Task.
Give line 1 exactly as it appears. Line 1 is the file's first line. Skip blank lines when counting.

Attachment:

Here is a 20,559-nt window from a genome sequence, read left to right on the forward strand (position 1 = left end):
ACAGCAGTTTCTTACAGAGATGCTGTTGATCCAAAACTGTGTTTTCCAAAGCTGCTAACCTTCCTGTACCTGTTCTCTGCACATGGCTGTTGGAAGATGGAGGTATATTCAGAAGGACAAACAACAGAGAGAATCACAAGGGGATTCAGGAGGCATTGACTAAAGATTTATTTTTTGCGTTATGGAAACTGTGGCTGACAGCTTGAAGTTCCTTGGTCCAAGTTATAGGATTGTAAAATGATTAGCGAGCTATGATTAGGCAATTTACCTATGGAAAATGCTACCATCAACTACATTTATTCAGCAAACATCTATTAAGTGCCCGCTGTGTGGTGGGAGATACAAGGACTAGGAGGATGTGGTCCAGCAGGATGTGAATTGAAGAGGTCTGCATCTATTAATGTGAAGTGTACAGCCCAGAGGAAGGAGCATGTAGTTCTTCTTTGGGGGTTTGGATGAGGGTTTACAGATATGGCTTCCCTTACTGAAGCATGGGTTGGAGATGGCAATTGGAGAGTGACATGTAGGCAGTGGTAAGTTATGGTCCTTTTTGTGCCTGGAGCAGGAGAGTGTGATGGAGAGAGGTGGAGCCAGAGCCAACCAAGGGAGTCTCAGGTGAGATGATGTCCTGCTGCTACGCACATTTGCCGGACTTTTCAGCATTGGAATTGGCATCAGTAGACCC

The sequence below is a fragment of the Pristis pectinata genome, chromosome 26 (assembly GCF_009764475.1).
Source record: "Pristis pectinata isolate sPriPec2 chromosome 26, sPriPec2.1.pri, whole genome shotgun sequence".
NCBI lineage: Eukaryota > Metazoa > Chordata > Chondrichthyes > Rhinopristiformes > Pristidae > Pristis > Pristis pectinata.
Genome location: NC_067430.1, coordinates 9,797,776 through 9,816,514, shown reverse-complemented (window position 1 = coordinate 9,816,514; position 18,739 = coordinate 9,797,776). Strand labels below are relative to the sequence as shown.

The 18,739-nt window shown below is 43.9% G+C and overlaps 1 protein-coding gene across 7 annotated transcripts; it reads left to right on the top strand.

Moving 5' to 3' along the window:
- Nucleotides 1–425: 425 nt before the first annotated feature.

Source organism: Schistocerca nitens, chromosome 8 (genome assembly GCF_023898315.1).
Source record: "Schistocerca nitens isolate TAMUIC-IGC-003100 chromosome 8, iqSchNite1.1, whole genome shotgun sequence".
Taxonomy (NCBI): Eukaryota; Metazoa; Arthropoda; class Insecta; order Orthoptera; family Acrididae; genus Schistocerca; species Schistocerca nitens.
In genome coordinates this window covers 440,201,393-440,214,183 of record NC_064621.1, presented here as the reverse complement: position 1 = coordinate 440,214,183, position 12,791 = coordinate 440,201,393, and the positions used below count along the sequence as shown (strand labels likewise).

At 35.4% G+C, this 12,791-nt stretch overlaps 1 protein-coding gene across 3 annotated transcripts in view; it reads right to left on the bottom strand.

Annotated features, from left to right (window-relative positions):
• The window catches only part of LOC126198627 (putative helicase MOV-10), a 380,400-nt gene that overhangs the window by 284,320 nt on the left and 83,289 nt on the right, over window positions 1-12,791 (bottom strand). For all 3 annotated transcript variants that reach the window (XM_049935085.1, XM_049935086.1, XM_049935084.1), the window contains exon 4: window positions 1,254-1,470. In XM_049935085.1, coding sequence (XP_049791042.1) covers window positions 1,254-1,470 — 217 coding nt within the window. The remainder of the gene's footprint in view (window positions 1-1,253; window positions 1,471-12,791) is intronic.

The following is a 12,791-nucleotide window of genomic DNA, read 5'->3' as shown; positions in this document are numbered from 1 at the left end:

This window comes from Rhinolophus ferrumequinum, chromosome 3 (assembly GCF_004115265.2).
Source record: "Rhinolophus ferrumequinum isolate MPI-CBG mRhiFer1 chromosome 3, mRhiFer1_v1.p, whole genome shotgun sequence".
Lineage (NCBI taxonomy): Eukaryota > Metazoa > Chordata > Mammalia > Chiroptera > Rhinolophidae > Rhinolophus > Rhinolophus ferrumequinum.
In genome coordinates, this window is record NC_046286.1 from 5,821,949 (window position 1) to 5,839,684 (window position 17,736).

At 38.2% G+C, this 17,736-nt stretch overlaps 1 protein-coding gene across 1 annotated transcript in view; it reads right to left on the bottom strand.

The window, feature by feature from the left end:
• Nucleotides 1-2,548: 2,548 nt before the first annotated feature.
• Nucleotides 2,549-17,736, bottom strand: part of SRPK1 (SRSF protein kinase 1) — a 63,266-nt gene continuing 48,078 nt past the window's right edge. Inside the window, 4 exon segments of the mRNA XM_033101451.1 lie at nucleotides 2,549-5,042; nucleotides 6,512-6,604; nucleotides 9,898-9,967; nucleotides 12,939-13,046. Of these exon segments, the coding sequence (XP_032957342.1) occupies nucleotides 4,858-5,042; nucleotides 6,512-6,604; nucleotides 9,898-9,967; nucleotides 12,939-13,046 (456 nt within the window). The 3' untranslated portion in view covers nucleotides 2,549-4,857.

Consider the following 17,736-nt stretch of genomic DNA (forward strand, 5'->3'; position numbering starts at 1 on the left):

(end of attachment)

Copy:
Here is a 20,559-nt window from a genome sequence, read left to right on the forward strand (position 1 = left end):